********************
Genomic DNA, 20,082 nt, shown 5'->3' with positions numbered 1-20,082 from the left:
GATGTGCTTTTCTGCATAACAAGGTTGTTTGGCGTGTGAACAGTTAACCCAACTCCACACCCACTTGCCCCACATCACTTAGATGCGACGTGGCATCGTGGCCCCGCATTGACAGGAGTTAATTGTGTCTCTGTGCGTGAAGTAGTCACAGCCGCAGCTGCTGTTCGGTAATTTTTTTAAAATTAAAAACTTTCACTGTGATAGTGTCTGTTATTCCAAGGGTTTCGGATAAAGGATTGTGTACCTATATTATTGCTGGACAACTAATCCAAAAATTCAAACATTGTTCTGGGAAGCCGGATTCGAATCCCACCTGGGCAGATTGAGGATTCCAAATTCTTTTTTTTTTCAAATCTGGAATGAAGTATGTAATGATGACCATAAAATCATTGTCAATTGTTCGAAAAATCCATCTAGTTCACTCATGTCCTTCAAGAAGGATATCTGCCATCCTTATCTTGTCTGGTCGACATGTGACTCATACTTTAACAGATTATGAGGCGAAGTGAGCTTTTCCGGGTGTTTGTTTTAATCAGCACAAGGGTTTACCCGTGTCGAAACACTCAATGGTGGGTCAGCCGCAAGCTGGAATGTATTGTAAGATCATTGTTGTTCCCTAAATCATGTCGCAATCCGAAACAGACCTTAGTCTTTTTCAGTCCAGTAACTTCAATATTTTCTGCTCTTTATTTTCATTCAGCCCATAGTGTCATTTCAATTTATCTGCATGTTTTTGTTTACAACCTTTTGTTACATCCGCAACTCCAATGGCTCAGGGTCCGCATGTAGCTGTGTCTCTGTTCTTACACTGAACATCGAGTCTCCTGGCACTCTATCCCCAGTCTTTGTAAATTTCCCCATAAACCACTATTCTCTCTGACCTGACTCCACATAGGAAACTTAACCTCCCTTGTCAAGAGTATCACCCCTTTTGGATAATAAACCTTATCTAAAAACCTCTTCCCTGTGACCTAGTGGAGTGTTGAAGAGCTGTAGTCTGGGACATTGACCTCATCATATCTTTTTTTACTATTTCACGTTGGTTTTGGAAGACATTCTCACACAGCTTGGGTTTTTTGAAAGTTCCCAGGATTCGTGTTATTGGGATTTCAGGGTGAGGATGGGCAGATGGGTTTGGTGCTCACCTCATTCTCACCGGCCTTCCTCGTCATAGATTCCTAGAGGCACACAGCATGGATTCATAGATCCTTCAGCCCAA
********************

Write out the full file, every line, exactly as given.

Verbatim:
Genomic DNA, 20,082 nt, shown 5'->3' with positions numbered 1-20,082 from the left:
GATGTGCTTTTCTGCATAACAAGGTTGTTTGGCGTGTGAACAGTTAACCCAACTCCACACCCACTTGCCCCACATCACTTAGATGCGACGTGGCATCGTGGCCCCGCATTGACAGGAGTTAATTGTGTCTCTGTGCGTGAAGTAGTCACAGCCGCAGCTGCTGTTCGGTAATTTTTTTAAAATTAAAAACTTTCACTGTGATAGTGTCTGTTATTCCAAGGGTTTCGGATAAAGGATTGTGTACCTATATTATTGCTGGACAACTAATCCAAAAATTCAAACATTGTTCTGGGAAGCCGGATTCGAATCCCACCTGGGCAGATTGAGGATTCCAAATTCTTTTTTTTTTCAAATCTGGAATGAAGTATGTAATGATGACCATAAAATCATTGTCAATTGTTCGAAAAATCCATCTAGTTCACTCATGTCCTTCAAGAAGGATATCTGCCATCCTTATCTTGTCTGGTCGACATGTGACTCATACTTTAACAGATTATGAGGCGAAGTGAGCTTTTCCGGGTGTTTGTTTTAATCAGCACAAGGGTTTACCCGTGTCGAAACACTCAATGGTGGGTCAGCCGCAAGCTGGAATGTATTGTAAGATCATTGTTGTTCCCTAAATCATGTCGCAATCCGAAACAGACCTTAGTCTTTTTCAGTCCAGTAACTTCAATATTTTCTGCTCTTTATTTTCATTCAGCCCATAGTGTCATTTCAATTTATCTGCATGTTTTTGTTTACAACCTTTTGTTACATCCGCAACTCCAATGGCTCAGGGTCCGCATGTAGCTGTGTCTCTGTTCTTACACTGAACATCGAGTCTCCTGGCACTCTATCCCCAGTCTTTGTAAATTTCCCCATAAACCACTATTCTCTCTGACCTGACTCCACATAGGAAACTTAACCTCCCTTGTCAAGAGTATCACCCCTTTTGGATAATAAACCTTATCTAAAAACCTCTTCCCTGTGACCTAGTGGAGTGTTGAAGAGCTGTAGTCTGGGACATTGACCTCATCATATCTTTTTTTACTATTTCACGTTGGTTTTGGAAGACATTCTCACACAGCTTGGGTTTTTTGAAAGTTCCCAGGATTCGTGTTATTGGGATTTCAGGGTGAGGATGGGCAGATGGGTTTGGTGCTCACCTCATTCTCACCGGCCTTCCTCGTCATAGATTCCTAGAGGCACACAGCATGGATTCATAGATCCTTCAGCCCAA